Tells the client and server that this query is readonly. See "Readonly" section for more detail.


    If set to false will prepare the query and later execute the prepared statement.


    Allows to be consistent with previously written mutations (AtPlus / "read your own writes").


    Tunes the maximum parallelism on the server.


    Enables the server to send metrics back to the client as part of the response.


    Sets the batch size for the query pipeline.


    Sets the cap for the query pipeline.


    Allows to enable additional query profiling as part of the response (Off/Phases/Times)


    Allows to specify a maximum scan wait time.


    Specifies a maximum cap on the query scan size.


    Sets a different scan consistency for this query (NotBounded/RequestPlus). See "Scan Consistency" section below for more details.


    Allows setting a different serializer (ITypeSerializer) for the deserialization of the rows.

    Scan Consistency

    Setting a staleness parameter for queries, with scan_consistency, enables a tradeoff between latency and (eventual) consistency.

    • A SQL++ query using the default Not Bounded Scan Consistency will not wait for any indexes to finish updating before running the query and returning results, meaning that results are returned quickly, but the query will not return any documents that are yet to be indexed.

    ScanConsistency (NotBounded)
    var result = await cluster.QueryAsync<dynamic>(
        "SELECT t.* FROM `travel-sample` t WHERE t.type=$1",
        options => options.Parameter("user")
    • With Scan Consistency set to RequestPlus, all document changes and index updates are processed before the query is run. Select this when consistency is always more important than performance.

    ScanConsistency (RequestPlus)
    var result = await cluster.QueryAsync<dynamic>(
        "SELECT t.* FROM `travel-sample` t WHERE t.type=$1",
        options => options.Parameter("user")
    • For a middle ground, AtPlus is a "read your own write" (RYOW) option, which means it just waits for the new documents that you specify to be indexed, rather than an entire index of multiple documents.

    ScanConsistency (AtPlus/RYOW example)
            // create / update document (mutation)
            var upsertResult = await collection.UpsertAsync("doc1", new { name = "Mike AtPlus", type = "user" });
            // create mutation state from mutation results
            var state = MutationState.From(upsertResult);
            // use mutation state with query option
            var result = await cluster.QueryAsync<dynamic>(
                "SELECT t.* FROM `travel-sample` t WHERE t.type=$1",
                options => options.ConsistentWith(state)

    Client Context Id

    The SDK will always send a client context ID with each query, even if none is provided by the user. By default a UUID/GUID will be generated that is mirrored back from the query engine and can be used for debugging purposes. A custom string can always be provided if you want to introduce application-specific semantics into it. For example, in a network dump it will show up with a certain identifier). Whatever is chosen, make sure it is unique enough that different queries can be distinguished during debugging or monitoring.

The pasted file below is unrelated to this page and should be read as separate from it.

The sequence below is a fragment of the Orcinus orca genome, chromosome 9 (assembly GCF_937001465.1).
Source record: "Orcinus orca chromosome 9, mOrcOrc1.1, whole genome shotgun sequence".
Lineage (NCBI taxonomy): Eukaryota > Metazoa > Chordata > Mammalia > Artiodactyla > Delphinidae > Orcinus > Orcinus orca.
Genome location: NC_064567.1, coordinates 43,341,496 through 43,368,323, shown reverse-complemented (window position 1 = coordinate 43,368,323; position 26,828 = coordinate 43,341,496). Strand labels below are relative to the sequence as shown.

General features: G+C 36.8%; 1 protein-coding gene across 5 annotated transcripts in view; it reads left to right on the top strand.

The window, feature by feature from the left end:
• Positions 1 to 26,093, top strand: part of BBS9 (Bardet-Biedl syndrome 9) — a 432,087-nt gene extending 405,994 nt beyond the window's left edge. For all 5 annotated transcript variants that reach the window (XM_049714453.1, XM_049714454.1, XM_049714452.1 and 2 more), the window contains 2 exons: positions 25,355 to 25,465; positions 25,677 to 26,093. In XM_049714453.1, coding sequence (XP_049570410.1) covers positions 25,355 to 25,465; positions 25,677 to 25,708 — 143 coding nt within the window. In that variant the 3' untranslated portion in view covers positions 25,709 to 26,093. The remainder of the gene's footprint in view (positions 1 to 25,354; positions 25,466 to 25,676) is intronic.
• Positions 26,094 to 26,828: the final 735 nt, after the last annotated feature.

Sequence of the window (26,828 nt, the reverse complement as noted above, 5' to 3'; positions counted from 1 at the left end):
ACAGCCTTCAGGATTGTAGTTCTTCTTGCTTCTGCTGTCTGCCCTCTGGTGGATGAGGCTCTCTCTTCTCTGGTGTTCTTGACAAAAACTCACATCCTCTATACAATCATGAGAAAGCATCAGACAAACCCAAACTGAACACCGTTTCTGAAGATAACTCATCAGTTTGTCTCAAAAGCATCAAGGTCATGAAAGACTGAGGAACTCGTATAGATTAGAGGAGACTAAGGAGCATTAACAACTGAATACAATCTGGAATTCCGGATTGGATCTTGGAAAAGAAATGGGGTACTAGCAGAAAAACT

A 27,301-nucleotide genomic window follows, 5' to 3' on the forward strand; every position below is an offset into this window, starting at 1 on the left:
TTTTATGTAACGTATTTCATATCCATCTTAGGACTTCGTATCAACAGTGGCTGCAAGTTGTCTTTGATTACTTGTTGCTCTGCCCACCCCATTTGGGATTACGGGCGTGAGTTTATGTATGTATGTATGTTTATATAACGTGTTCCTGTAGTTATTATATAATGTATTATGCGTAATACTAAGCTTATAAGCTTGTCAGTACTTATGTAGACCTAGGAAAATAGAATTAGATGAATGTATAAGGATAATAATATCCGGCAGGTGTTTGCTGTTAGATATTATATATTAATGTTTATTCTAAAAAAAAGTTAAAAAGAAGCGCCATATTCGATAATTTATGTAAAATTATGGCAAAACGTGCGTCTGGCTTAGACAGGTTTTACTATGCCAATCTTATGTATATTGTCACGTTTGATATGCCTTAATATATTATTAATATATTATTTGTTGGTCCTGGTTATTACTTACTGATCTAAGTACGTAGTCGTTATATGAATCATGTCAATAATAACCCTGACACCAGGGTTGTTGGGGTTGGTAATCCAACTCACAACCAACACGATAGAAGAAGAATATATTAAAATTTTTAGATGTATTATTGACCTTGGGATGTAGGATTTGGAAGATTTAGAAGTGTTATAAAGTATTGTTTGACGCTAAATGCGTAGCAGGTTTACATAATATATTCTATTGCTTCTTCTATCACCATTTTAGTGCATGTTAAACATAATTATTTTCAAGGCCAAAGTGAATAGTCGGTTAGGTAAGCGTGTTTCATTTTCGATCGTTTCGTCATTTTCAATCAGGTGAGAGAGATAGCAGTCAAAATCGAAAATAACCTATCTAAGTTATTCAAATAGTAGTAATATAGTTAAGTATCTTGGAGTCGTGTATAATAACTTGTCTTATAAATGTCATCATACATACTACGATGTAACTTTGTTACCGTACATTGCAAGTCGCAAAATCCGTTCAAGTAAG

var result = await cluster.QueryAsync<dynamic>("SELECT 1=1", 
        options => options.ClientContextId($"azure-resource-group-1-{Guid.NewGuid()}"));


    If the query is marked as readonly, both the server and the SDK can improve processing of the operation. On the client side, the SDK can be more liberal with retries because it can be sure that there are no state-mutating side-effects happening. The query engine will ensure that no data is actually mutated when parsing and planning the query.

    var result = await cluster.QueryAsync<dynamic>("SELECT 1=1", 
        options => options.Readonly(true));

    Custom JSON Serializer

    Like with all JSON apis, it is possible to customize the JSON serializer. Setting Serializer in query options allows to plug in your own library. This in turn makes it possible to serialize rows into POCOs or other structures that your application defines and the SDK has no idea about.

    Please see the documentation on transcoding and serialization for more information

    Streaming Large Result Sets

    By default the .NET SDK streams the result set from the server, where the client starts a persistent connection with the server and only read the header until the Rows are enumerated; then, each row or JSON object is de-serialized one at a time.

    This decreases pressure on CLR Garbage Collection and helps to prevent an OutOfMemoryException being thrown.

    Querying at Scope Level

    From version 3.0.5 of the .NET SDK, it is possible to query off the Scope level with the Couchbase Server release 7.0, using the QueryOptions() {QueryContext = "namespace:bucket:scope:collection"} method.

    The following code snippet shows how to run a query to fetch 10 random rows from travel-sample.inventory and print the results.

            var myscope = bucket.Scope("inventory");
            var queryResult = await myscope.QueryAsync<dynamic>("select * from airline LIMIT 10", new Couchbase.Query.QueryOptions());
            await foreach (var row in queryResult)

    A complete list of QueryOptions can be found in the API docs.

    Additional Resources

    SQL++ is not the only query option in Couchbase. Be sure to check that your use case fits your selection of query service.